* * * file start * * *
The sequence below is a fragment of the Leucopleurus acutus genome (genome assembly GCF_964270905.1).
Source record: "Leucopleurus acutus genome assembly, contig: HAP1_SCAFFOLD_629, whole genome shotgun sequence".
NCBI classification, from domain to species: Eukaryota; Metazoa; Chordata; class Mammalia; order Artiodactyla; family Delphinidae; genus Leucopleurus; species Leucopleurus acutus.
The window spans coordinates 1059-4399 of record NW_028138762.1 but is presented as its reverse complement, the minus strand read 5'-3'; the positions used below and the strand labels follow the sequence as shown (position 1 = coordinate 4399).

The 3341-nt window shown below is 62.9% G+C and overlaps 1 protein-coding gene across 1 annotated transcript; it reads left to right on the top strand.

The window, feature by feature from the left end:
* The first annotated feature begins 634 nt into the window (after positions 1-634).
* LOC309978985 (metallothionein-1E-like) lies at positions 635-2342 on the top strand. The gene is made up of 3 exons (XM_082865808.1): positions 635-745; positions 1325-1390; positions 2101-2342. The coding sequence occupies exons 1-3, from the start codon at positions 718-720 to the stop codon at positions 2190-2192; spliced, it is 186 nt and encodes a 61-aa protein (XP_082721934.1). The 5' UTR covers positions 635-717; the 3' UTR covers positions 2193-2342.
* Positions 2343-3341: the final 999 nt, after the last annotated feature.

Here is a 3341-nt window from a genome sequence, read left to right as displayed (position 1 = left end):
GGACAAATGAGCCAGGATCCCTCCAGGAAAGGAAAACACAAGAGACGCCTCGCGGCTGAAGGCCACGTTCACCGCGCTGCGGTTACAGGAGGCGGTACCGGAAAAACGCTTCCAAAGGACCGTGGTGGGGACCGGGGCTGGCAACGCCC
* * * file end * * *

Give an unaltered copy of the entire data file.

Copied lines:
The sequence below is a fragment of the Leucopleurus acutus genome (genome assembly GCF_964270905.1).
Source record: "Leucopleurus acutus genome assembly, contig: HAP1_SCAFFOLD_629, whole genome shotgun sequence".
NCBI classification, from domain to species: Eukaryota; Metazoa; Chordata; class Mammalia; order Artiodactyla; family Delphinidae; genus Leucopleurus; species Leucopleurus acutus.
The window spans coordinates 1059-4399 of record NW_028138762.1 but is presented as its reverse complement, the minus strand read 5'-3'; the positions used below and the strand labels follow the sequence as shown (position 1 = coordinate 4399).

The 3341-nt window shown below is 62.9% G+C and overlaps 1 protein-coding gene across 1 annotated transcript; it reads left to right on the top strand.

The window, feature by feature from the left end:
* The first annotated feature begins 634 nt into the window (after positions 1-634).
* LOC309978985 (metallothionein-1E-like) lies at positions 635-2342 on the top strand. The gene is made up of 3 exons (XM_082865808.1): positions 635-745; positions 1325-1390; positions 2101-2342. The coding sequence occupies exons 1-3, from the start codon at positions 718-720 to the stop codon at positions 2190-2192; spliced, it is 186 nt and encodes a 61-aa protein (XP_082721934.1). The 5' UTR covers positions 635-717; the 3' UTR covers positions 2193-2342.
* Positions 2343-3341: the final 999 nt, after the last annotated feature.

Here is a 3341-nt window from a genome sequence, read left to right as displayed (position 1 = left end):
GGACAAATGAGCCAGGATCCCTCCAGGAAAGGAAAACACAAGAGACGCCTCGCGGCTGAAGGCCACGTTCACCGCGCTGCGGTTACAGGAGGCGGTACCGGAAAAACGCTTCCAAAGGACCGTGGTGGGGACCGGGGCTGGCAACGCCC